Fuelling growth through data

Founded in 1990 as UK Fuels, Radius Payment Solutions grew steadily for over 20 years, eventually leading the merger of 25 smaller firms to create a major fuel card management and telematics business. Today Radius employs over 1,000 people in 14 countries, and is harnessing the data it’s captured on clients to provide a better offering. Radius’s Technical Director Jamie Hillman talks to Inflexion about the power of data.

“We’ve done a rapid roll out of new features and services over the years, including the Velos charge card, vehicle rental, Velocity vehicle check, telematics, insurance, and connected cameras,” Jamie enthuses. His pride in what the firm has done is matched by his drive to do more: “Through building these features, we’ve been accumulating lots of data but haven’t stopped to consider what we can do with it. There is a feeling within the business that we need to utilise this data.”

There is lots of it, given Radius’s position as the key intermediary and service provider between major energy companies, energy retail networks and over 200,000 SME customers.

He gives a few statistics which paint a bright picture of the breadth and depth of data Radius has amassed: the firm has 200,000 fuel card customers making around 40 million transactions per year, and tracks over 100,000 vehicles or 350 million miles per month through its telematics, including their braking and accelerating.

Radius participated in Faculty, a data science consultancy firm which specialises in using artificial intelligence to solve real problems, six week fellowship programme.  Founded in 2014, the firm has trained and transitioned over 250 STEM graduates into data scientists through its fellowship programme and has worked on over 300 commercial projects, including Radius’s.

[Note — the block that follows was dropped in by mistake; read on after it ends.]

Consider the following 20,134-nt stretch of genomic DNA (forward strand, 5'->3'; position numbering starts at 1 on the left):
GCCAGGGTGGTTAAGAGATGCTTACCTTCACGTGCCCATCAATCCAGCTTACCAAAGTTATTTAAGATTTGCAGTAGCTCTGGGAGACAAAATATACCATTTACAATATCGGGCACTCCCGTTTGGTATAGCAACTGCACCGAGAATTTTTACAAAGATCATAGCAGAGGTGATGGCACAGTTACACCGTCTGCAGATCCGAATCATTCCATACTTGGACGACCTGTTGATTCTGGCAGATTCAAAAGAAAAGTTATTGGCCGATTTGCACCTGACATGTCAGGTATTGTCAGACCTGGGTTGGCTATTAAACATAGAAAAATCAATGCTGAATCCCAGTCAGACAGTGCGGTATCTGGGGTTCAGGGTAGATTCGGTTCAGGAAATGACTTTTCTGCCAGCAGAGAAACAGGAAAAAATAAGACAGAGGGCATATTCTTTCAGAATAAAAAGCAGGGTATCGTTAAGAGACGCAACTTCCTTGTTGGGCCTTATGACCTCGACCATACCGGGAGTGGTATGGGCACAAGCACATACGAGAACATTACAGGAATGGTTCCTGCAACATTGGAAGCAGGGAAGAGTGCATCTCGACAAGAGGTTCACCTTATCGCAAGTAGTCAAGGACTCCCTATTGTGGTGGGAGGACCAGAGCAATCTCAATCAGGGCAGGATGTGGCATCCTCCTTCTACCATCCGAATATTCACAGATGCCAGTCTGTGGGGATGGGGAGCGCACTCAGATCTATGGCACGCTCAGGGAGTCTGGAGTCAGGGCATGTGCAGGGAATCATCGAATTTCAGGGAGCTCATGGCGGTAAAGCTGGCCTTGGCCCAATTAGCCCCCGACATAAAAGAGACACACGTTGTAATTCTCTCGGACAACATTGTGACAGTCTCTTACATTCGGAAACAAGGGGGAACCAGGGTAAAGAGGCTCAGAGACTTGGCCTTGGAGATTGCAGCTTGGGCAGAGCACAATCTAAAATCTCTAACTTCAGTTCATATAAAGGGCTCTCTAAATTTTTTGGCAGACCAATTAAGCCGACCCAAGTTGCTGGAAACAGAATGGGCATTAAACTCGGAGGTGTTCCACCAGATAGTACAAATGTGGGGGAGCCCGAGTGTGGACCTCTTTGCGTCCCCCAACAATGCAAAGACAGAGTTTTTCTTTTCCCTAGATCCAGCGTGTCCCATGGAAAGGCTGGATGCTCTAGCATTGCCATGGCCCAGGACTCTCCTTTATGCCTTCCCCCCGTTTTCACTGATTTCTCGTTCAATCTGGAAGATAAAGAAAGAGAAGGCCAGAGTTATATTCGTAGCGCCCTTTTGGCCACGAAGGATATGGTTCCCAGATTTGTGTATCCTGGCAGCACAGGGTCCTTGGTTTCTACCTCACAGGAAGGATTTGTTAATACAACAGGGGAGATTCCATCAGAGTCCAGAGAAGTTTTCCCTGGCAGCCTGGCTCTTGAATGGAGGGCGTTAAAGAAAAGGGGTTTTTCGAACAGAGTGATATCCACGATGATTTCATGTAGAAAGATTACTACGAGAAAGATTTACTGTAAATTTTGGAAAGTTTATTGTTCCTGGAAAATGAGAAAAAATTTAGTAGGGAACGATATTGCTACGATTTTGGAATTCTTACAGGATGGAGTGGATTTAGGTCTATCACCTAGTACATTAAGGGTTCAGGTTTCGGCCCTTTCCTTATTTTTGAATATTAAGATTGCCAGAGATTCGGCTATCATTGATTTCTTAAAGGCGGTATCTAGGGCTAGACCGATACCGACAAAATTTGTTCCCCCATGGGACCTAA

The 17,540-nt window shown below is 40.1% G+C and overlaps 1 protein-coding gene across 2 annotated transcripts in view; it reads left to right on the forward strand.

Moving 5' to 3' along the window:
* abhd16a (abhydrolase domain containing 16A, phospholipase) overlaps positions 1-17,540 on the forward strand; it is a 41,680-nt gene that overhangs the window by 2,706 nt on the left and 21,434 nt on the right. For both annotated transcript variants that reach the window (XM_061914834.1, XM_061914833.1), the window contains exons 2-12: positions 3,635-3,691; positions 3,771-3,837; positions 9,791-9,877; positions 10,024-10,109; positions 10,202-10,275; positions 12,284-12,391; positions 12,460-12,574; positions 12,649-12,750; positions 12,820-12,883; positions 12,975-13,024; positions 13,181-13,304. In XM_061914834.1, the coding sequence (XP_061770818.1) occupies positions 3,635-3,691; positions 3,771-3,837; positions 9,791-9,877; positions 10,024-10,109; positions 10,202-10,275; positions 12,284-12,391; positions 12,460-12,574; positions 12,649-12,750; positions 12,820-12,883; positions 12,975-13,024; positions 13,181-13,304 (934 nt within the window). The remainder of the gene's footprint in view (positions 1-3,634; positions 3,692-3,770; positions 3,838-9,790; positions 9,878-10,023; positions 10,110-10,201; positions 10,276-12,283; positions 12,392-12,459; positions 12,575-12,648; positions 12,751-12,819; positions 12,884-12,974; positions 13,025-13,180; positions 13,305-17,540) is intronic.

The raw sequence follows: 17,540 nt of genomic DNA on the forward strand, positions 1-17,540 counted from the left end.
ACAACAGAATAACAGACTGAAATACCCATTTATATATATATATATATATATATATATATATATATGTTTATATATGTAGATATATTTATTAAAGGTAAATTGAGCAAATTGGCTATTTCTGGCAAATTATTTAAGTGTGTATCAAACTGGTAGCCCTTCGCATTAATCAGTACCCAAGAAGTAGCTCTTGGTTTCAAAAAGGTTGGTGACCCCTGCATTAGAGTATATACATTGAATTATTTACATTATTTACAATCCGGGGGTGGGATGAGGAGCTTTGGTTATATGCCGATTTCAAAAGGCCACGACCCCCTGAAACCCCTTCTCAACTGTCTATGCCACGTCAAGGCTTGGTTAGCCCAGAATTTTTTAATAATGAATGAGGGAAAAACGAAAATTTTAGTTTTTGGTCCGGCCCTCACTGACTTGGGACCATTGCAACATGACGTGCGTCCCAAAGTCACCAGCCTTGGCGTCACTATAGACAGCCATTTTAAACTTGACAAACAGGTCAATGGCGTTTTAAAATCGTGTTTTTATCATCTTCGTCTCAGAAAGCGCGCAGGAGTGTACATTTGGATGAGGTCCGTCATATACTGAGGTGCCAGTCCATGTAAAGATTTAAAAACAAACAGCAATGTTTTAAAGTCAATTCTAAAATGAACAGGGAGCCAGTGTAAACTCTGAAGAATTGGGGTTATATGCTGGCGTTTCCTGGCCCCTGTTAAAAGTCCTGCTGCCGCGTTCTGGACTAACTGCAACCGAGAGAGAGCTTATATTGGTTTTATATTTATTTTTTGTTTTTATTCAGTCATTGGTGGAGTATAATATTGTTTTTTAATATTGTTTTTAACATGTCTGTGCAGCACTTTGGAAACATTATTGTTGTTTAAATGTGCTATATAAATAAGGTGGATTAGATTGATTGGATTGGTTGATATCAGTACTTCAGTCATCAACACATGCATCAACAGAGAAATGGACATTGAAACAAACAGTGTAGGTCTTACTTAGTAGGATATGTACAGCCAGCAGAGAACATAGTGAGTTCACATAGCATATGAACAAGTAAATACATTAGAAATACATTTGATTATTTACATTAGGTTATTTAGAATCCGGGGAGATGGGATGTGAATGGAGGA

Knowing they wanted to assess market share, Radius and Faculty first needed to identify refuels and fill-ups done outside the scope of Radius’s own cards. Challenges incurred during the exercise included the sheer size of the data set, validating assumptions, restraining the scope in order to deliver something meaningful in a six-week timeframe (the length of time Radius had the data scientist for) and finally, communicating the results effectively with the business.

“This exercise revealed our share of wallet and ultimately raised more questions. For example, we learned that some customers were using our stations in one geography, but not in another. And if we had 30% share of wallet, what about the other 70%?”

Ultimately, working with data experts to harness Radius’s data was a very positive endeavour.


Radius is using data to explore ways to cross-sell its telematics and insurance businesses, as well as expand further internationally and acquisitively. Since late 2017, Radius’s management team has had the support of Inflexion, who provided £150 million minority investment. At the end of last year, Radius acquired Adam Phones to launch a new telecoms division within the Group, and most recently, Radius announced the acquisition of Plant-i, a provider of tracking and telemetry solutions to the plant and construction sectors.